The effect of daily caffeine use on cerebral blood flow: How much caffeine can we tolerate?

Merideth A. Addicott
Abstract Caffeine is a commonly used neurostimulant that also produces cerebral vasoconstriction by antagonizing adenosine receptors. Chronic caffeine use results in an adaptation of the vascular adenosine receptor system presumably to compensate for the vasoconstrictive effects of caffeine. We investigated the effects of caffeine on cerebral blood flow (CBF) in increasing levels of chronic caffeine use. Low (mean = 45 mg/day), moderate (mean = 405 mg/day), and high (mean = 950 mg/day) caffeine users underwent quantitative perfusion magnetic resonance imaging on four separate occasions: twice in a caffeine abstinent state (abstained state) and twice in a caffeinated state following their normal caffeine use (native state). In each state, there were two drug conditions: participants received either caffeine (250 mg) or placebo. Gray matter CBF was tested with repeated-measures analysis of variance using caffeine use as a between-subjects factor, and correlational analyses were conducted between CBF and caffeine use. Caffeine reduced CBF by an average of 27% across both caffeine states. In the abstained placebo condition, moderate and high users had similarly greater CBF than low users; but in the native placebo condition, the high users had a trend towards less CBF than the low and moderate users. Our results suggest a limited ability of the cerebrovascular adenosine system to compensate for high amounts of daily caffeine use. Hum Brain Mapp 2009. 2009 Wiley-Liss, Inc. [source]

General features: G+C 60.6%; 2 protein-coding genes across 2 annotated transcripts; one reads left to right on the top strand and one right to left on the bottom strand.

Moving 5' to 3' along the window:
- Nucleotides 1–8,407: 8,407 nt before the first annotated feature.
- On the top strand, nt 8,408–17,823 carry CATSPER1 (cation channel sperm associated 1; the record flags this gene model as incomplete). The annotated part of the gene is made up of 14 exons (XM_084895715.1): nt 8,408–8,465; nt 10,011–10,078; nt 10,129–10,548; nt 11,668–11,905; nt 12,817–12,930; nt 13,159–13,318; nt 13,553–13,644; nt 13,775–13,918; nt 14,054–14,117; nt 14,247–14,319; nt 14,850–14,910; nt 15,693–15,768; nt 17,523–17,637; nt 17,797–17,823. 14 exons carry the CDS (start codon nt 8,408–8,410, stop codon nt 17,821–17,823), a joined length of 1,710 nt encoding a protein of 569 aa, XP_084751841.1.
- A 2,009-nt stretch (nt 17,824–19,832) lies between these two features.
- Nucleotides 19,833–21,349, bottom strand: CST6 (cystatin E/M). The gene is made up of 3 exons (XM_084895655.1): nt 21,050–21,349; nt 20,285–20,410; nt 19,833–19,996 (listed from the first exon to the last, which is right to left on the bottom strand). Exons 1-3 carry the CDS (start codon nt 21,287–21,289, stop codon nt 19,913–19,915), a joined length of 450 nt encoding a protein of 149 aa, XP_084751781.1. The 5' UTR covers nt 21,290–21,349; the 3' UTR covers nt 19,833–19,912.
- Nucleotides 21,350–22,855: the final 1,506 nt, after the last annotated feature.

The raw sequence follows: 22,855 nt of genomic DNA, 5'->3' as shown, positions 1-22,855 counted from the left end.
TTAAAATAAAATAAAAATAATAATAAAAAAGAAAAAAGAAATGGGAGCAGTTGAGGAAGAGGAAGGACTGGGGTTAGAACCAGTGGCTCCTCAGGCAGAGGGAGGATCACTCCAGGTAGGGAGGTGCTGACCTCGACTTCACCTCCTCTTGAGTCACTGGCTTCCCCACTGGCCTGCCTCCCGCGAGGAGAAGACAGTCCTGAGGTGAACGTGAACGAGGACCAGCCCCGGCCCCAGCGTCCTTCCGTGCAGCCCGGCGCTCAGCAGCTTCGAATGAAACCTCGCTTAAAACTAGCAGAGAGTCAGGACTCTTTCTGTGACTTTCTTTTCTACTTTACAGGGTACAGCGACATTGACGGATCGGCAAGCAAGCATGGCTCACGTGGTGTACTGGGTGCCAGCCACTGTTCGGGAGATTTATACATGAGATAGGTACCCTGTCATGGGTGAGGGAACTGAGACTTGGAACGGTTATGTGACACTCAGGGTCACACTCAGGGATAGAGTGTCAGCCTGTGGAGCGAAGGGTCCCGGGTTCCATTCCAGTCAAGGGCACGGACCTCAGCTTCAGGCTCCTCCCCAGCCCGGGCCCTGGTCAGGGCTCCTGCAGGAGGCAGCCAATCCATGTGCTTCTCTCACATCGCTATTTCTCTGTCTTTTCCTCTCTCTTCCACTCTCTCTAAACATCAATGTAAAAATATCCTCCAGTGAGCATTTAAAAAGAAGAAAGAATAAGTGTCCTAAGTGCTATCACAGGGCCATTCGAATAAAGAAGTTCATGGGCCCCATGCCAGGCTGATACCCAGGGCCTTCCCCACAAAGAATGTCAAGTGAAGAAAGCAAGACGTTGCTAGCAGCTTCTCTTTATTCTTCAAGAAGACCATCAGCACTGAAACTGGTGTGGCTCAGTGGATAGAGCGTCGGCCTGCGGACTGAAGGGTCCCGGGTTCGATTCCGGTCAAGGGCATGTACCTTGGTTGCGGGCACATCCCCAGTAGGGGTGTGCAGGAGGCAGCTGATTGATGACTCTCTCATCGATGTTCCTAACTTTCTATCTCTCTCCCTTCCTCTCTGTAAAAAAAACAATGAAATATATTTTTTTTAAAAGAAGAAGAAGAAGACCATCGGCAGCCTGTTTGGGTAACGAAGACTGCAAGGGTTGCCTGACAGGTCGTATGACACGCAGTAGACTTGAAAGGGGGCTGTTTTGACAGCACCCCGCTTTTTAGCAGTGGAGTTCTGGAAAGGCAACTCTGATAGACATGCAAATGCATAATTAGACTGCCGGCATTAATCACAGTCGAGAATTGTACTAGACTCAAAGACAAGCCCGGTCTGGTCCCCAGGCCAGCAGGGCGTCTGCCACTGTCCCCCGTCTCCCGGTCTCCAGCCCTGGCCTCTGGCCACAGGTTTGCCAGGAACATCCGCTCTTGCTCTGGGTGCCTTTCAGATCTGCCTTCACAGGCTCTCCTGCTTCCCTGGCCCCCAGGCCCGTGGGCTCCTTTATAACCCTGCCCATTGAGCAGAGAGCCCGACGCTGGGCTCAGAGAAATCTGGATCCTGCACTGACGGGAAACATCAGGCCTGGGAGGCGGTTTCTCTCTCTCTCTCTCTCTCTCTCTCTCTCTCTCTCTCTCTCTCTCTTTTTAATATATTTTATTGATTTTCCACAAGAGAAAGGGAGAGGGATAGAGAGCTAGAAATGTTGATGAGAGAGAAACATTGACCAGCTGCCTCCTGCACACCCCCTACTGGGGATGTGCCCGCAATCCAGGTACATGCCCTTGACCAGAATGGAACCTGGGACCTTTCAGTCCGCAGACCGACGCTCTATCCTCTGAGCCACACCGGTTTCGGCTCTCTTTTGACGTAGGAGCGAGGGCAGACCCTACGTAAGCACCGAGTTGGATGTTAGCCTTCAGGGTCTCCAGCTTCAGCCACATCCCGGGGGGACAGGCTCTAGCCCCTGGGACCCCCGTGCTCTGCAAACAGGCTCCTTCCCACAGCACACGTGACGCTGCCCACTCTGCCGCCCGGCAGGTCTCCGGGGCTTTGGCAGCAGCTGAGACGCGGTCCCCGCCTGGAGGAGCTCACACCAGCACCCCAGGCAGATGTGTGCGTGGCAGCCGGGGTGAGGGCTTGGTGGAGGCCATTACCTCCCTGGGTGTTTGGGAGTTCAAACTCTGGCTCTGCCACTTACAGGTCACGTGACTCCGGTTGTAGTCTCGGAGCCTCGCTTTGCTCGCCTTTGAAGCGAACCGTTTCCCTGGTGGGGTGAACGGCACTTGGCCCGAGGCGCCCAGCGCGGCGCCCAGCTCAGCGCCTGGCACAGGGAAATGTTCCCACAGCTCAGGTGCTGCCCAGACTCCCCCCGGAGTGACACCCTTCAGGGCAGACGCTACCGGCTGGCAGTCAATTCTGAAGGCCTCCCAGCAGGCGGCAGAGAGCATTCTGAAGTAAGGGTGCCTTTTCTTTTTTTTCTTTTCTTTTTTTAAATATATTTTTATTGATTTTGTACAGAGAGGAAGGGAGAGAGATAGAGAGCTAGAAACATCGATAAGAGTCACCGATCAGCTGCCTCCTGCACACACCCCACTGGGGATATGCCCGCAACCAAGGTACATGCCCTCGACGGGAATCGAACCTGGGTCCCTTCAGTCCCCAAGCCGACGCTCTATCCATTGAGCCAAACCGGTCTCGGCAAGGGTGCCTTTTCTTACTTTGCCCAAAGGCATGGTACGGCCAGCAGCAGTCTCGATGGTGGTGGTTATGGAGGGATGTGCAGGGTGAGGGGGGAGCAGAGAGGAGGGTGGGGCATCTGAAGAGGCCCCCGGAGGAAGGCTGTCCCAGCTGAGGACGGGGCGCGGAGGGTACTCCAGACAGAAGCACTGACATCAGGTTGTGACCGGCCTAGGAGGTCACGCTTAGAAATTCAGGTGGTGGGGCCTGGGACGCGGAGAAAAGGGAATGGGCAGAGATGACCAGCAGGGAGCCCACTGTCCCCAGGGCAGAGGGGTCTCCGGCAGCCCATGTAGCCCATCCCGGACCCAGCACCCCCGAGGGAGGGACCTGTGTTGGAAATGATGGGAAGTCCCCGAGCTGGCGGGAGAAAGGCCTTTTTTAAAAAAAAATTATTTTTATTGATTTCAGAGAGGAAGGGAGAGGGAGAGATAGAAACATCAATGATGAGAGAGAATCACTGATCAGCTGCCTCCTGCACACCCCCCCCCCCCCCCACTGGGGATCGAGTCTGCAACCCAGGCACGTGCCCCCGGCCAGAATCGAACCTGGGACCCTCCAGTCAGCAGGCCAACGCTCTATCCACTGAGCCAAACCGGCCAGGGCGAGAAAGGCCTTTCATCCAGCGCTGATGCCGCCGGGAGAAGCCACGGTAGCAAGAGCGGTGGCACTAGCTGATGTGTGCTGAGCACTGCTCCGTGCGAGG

Patients with problematic opioid use can be weaned from codeine without pain escalation

Background: Brief treatments for chronic non-malignant pain patients with problematic opioid use are warranted. The aims of the present study were to investigate (1) whether it is possible to withdraw codeine use in such patients with a brief cognitive-behavioural therapy (CBT), (2) whether this could be done without pain escalation and reduction in quality of life and (3) to explore the effects of codeine reduction on neurocognitive functioning. Methods: Eleven patients using codeine daily corresponding to 40,100 mg morphine were included. Two specifically trained physicians treated the patients with six CBT sessions, tapering codeine gradually within 8 weeks. Codeine use, pain intensity, quality of life and neuropsychological functioning were assessed at pre-treatment to the 3-month follow-up. Results: Codeine use was significantly reduced from mean 237 mg [standard deviation (SD) 65] pre-treatment to 45 mg (SD 66) post-treatment and to 48 mg (SD 65) at follow-up without significant pain escalation or reductions in quality of life. Moreover, neuropsychological functioning improved significantly on some tests, while others remained unchanged. Conclusion: The promising findings of codeine reduction in this weaning therapy programme for pain patients with problematic opioid use should be further evaluated in a larger randomized control trial comparing this brief CBT with both another brief treatment and attention placebo condition. [source]

Subjective Response to Alcohol: A Critical Review of the Literature

ALCOHOLISM, Issue 3 2010
Meghan E. Morean